Two Items Every College Aged Child Should Not Leave Home Without
As parents we are used to taking care of our children’s medical and financial needs, this does not usually end when our children go off to college or ventures off into the world on their own. However what most parents do not realize, once their child turns eighteen, they are not legally entitled to make any medical or financial decisions on their child’s behalf. Turning 18 is a milestone birthday for many people; it is the year a child becomes a legal adult. Upon turning 18, the law assumes that the child has accumulated enough knowledge to make legal decisions on their own behalf. These include, but may not be limited to, entering into contracts and making healthcare decisions. The reality is that many eighteen year olds are unprepared for the responsibility that these type of decisions bring. This presents a challenge as a parent; legally the parent can no longer make decisions for their children, yet children often turn to their parents for assistance and guidance in making decisions. This is where a health care proxy and power of attorney can become invaluable tools.
A health care proxy is a document that gives someone else the power to make health care decisions on your behalf. Often a trusted family member or friend is chosen as that person. This person is known as the health care agent. A health care agent only has the power to make health care decisions when someone is incapacitated and cannot make decisions for themselves. This document can also include a HIPAA authorization that allows the release of medical records to the health care agent. If you were to receive a call from your child’s friend that your son or daughter had been in an accident and taken to the hospital, the heath care proxy will allow you to jump into action to make decisions regarding your child’s treatment. Without it, expect to be rebuffed by your child’s medical providers who are legally unable to provide you with information regarding your child’s condition or treatment.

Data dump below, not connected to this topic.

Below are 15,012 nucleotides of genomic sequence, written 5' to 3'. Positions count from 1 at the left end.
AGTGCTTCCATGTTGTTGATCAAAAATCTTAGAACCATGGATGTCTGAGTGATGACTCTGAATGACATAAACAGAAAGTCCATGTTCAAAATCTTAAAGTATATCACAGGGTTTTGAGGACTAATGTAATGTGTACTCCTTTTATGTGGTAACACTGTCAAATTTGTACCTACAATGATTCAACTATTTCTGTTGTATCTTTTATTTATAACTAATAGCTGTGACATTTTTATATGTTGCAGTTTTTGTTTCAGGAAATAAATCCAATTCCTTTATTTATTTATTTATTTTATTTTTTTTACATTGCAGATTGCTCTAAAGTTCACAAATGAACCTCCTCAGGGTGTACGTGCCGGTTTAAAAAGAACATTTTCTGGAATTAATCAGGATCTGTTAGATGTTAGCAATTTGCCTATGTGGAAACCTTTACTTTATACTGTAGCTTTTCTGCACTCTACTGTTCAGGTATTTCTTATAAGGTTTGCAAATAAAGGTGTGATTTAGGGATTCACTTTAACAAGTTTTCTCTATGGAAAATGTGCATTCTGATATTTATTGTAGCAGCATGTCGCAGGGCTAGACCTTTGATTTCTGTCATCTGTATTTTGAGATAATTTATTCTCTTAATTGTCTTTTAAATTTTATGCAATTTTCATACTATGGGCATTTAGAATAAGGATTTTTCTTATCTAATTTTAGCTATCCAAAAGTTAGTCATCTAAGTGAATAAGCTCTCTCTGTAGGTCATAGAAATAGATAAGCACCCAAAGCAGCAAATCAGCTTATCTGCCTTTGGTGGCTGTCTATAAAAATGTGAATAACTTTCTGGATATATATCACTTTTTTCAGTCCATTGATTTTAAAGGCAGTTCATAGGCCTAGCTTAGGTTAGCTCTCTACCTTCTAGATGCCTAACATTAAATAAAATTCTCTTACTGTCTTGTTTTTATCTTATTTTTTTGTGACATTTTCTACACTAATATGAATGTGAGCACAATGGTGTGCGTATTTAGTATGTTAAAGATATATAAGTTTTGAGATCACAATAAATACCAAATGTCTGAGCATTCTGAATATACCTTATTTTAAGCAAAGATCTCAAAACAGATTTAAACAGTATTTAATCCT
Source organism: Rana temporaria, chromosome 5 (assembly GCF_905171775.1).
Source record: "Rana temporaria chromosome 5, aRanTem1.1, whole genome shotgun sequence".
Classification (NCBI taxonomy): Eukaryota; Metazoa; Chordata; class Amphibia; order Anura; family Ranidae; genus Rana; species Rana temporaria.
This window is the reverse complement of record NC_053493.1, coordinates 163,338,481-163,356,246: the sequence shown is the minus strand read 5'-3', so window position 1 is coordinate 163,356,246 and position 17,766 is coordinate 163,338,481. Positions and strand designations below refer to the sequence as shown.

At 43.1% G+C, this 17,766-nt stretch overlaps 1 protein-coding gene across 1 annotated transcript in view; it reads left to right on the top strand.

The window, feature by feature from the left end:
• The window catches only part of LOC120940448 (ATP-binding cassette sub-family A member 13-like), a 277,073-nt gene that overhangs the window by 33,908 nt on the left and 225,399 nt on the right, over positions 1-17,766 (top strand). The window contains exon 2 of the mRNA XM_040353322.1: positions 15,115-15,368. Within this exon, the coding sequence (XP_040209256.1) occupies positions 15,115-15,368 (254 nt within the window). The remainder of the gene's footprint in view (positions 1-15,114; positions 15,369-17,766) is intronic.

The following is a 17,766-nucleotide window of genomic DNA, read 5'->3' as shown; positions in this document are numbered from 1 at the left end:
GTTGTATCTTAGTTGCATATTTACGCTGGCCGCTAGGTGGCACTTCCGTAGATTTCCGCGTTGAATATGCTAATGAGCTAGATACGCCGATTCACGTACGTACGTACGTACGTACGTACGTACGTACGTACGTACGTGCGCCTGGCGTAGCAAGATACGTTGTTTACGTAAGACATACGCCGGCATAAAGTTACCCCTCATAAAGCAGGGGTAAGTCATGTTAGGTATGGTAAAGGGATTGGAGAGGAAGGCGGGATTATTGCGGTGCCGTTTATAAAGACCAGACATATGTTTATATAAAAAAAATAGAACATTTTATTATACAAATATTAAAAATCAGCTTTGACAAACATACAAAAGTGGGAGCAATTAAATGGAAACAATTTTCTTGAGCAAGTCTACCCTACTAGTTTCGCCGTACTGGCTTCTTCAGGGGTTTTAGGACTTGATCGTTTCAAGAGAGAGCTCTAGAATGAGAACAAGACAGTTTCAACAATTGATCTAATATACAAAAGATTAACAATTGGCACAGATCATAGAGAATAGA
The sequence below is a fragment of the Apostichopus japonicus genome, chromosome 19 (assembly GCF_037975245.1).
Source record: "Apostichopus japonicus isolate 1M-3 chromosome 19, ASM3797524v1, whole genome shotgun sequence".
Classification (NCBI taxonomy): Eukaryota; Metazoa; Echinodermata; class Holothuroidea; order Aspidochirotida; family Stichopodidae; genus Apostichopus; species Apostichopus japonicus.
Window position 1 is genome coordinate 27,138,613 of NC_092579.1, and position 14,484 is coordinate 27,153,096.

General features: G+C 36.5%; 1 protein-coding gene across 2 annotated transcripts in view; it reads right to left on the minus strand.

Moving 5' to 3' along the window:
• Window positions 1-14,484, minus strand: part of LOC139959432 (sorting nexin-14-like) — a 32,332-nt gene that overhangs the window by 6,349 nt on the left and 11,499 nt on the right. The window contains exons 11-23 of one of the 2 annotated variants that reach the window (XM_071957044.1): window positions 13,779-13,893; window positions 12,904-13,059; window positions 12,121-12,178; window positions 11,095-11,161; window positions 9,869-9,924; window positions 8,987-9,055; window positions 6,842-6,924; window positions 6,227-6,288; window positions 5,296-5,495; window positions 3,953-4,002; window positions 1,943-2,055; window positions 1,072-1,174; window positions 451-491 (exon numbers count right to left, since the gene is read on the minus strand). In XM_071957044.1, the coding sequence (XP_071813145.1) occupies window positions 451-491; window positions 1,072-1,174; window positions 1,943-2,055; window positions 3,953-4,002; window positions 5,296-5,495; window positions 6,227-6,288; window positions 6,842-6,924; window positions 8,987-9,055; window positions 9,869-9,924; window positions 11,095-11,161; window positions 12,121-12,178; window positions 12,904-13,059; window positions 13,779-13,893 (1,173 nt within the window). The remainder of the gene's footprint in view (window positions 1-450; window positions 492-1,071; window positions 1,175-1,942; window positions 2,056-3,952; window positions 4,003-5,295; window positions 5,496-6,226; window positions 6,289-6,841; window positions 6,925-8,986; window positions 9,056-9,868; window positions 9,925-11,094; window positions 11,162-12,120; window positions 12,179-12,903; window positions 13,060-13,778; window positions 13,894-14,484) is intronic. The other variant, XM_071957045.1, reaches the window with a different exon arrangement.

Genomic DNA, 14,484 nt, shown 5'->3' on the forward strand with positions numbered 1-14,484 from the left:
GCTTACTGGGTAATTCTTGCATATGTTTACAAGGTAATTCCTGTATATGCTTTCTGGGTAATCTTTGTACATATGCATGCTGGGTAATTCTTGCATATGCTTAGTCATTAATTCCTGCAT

A power of attorney gives someone else the power to make financial decisions on your behalf. Much like a health care proxy, the power of attorney gives the designated agent the power to make financial decisions, but unlike the health care proxy, a power of attorney can be valid when signed; it is not contingent on incapacity. A power of attorney will allow you to assist your child with their banking or to speak on their behalf to their car insurance company or their landlord.
With children away from home at college, these can be powerful time saving tools and can help avoid unnecessary legal mishaps that young adults may unwittingly get themselves into.
The estate planning attorneys at Baker, Braverman & Barbadoro, P.C. can speak with your family and draft the estate plan that fits your needs and goals, including health care proxies and powers of attorney for young adults. – Elizabeth A. Caruso.
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